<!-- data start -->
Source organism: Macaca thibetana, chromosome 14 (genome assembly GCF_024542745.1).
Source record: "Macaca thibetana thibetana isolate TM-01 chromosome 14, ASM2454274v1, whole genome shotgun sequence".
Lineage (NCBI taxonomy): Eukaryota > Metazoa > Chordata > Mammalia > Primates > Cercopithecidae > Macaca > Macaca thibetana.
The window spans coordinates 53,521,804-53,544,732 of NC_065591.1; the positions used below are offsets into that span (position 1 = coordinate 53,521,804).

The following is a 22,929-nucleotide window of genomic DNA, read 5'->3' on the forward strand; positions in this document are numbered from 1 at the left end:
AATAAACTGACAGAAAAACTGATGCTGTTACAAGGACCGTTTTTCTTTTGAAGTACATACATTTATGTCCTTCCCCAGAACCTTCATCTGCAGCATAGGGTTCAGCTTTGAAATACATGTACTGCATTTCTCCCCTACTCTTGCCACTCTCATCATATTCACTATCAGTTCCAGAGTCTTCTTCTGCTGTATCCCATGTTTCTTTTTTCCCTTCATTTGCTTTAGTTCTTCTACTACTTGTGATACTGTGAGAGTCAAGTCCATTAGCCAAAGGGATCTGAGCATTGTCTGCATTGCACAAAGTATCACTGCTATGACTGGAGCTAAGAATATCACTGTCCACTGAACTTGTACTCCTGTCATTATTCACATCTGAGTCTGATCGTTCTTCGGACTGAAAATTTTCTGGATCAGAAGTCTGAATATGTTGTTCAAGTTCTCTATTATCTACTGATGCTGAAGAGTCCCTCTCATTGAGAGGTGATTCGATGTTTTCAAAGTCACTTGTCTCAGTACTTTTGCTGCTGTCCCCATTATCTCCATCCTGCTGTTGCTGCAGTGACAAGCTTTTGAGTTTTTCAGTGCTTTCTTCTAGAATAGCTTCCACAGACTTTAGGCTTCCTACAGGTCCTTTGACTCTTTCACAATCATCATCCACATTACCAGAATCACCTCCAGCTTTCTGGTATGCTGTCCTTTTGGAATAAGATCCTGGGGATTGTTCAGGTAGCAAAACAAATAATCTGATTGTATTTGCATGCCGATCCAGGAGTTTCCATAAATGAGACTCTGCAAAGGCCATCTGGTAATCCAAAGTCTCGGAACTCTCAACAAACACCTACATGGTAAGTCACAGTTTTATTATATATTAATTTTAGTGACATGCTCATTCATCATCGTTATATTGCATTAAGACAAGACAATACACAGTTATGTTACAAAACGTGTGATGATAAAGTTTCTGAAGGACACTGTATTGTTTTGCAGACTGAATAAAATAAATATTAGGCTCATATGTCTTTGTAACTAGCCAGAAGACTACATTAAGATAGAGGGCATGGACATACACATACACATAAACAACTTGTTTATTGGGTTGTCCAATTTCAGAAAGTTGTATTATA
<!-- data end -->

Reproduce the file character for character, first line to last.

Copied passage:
Source organism: Macaca thibetana, chromosome 14 (genome assembly GCF_024542745.1).
Source record: "Macaca thibetana thibetana isolate TM-01 chromosome 14, ASM2454274v1, whole genome shotgun sequence".
Lineage (NCBI taxonomy): Eukaryota > Metazoa > Chordata > Mammalia > Primates > Cercopithecidae > Macaca > Macaca thibetana.
The window spans coordinates 53,521,804-53,544,732 of NC_065591.1; the positions used below are offsets into that span (position 1 = coordinate 53,521,804).

The following is a 22,929-nucleotide window of genomic DNA, read 5'->3' on the forward strand; positions in this document are numbered from 1 at the left end:
AATAAACTGACAGAAAAACTGATGCTGTTACAAGGACCGTTTTTCTTTTGAAGTACATACATTTATGTCCTTCCCCAGAACCTTCATCTGCAGCATAGGGTTCAGCTTTGAAATACATGTACTGCATTTCTCCCCTACTCTTGCCACTCTCATCATATTCACTATCAGTTCCAGAGTCTTCTTCTGCTGTATCCCATGTTTCTTTTTTCCCTTCATTTGCTTTAGTTCTTCTACTACTTGTGATACTGTGAGAGTCAAGTCCATTAGCCAAAGGGATCTGAGCATTGTCTGCATTGCACAAAGTATCACTGCTATGACTGGAGCTAAGAATATCACTGTCCACTGAACTTGTACTCCTGTCATTATTCACATCTGAGTCTGATCGTTCTTCGGACTGAAAATTTTCTGGATCAGAAGTCTGAATATGTTGTTCAAGTTCTCTATTATCTACTGATGCTGAAGAGTCCCTCTCATTGAGAGGTGATTCGATGTTTTCAAAGTCACTTGTCTCAGTACTTTTGCTGCTGTCCCCATTATCTCCATCCTGCTGTTGCTGCAGTGACAAGCTTTTGAGTTTTTCAGTGCTTTCTTCTAGAATAGCTTCCACAGACTTTAGGCTTCCTACAGGTCCTTTGACTCTTTCACAATCATCATCCACATTACCAGAATCACCTCCAGCTTTCTGGTATGCTGTCCTTTTGGAATAAGATCCTGGGGATTGTTCAGGTAGCAAAACAAATAATCTGATTGTATTTGCATGCCGATCCAGGAGTTTCCATAAATGAGACTCTGCAAAGGCCATCTGGTAATCCAAAGTCTCGGAACTCTCAACAAACACCTACATGGTAAGTCACAGTTTTATTATATATTAATTTTAGTGACATGCTCATTCATCATCGTTATATTGCATTAAGACAAGACAATACACAGTTATGTTACAAAACGTGTGATGATAAAGTTTCTGAAGGACACTGTATTGTTTTGCAGACTGAATAAAATAAATATTAGGCTCATATGTCTTTGTAACTAGCCAGAAGACTACATTAAGATAGAGGGCATGGACATACACATACACATAAACAACTTGTTTATTGGGTTGTCCAATTTCAGAAAGTTGTATTATA